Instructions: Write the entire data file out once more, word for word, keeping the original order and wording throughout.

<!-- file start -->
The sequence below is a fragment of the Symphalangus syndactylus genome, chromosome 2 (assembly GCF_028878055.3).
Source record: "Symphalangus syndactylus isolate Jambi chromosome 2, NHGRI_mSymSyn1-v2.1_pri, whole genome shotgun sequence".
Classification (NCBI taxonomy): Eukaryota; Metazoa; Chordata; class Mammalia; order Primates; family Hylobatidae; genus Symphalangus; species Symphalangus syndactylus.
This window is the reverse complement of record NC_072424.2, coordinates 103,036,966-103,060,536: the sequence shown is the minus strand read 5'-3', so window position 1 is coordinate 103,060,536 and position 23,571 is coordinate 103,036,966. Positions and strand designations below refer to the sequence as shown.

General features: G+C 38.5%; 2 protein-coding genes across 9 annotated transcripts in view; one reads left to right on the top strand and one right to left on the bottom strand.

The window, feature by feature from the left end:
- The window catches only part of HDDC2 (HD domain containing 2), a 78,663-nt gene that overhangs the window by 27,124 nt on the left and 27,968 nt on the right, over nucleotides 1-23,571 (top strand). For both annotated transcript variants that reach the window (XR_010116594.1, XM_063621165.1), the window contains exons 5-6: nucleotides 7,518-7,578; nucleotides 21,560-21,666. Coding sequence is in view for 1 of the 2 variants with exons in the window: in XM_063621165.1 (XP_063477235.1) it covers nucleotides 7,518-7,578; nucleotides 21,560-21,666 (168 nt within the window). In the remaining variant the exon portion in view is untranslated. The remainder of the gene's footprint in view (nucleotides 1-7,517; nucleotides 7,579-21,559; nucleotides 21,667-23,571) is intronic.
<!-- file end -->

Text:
The sequence below is a fragment of the Symphalangus syndactylus genome, chromosome 2 (assembly GCF_028878055.3).
Source record: "Symphalangus syndactylus isolate Jambi chromosome 2, NHGRI_mSymSyn1-v2.1_pri, whole genome shotgun sequence".
Classification (NCBI taxonomy): Eukaryota; Metazoa; Chordata; class Mammalia; order Primates; family Hylobatidae; genus Symphalangus; species Symphalangus syndactylus.
This window is the reverse complement of record NC_072424.2, coordinates 103,036,966-103,060,536: the sequence shown is the minus strand read 5'-3', so window position 1 is coordinate 103,060,536 and position 23,571 is coordinate 103,036,966. Positions and strand designations below refer to the sequence as shown.

General features: G+C 38.5%; 2 protein-coding genes across 9 annotated transcripts in view; one reads left to right on the top strand and one right to left on the bottom strand.

The window, feature by feature from the left end:
- The window catches only part of HDDC2 (HD domain containing 2), a 78,663-nt gene that overhangs the window by 27,124 nt on the left and 27,968 nt on the right, over nucleotides 1-23,571 (top strand). For both annotated transcript variants that reach the window (XR_010116594.1, XM_063621165.1), the window contains exons 5-6: nucleotides 7,518-7,578; nucleotides 21,560-21,666. Coding sequence is in view for 1 of the 2 variants with exons in the window: in XM_063621165.1 (XP_063477235.1) it covers nucleotides 7,518-7,578; nucleotides 21,560-21,666 (168 nt within the window). In the remaining variant the exon portion in view is untranslated. The remainder of the gene's footprint in view (nucleotides 1-7,517; nucleotides 7,579-21,559; nucleotides 21,667-23,571) is intronic.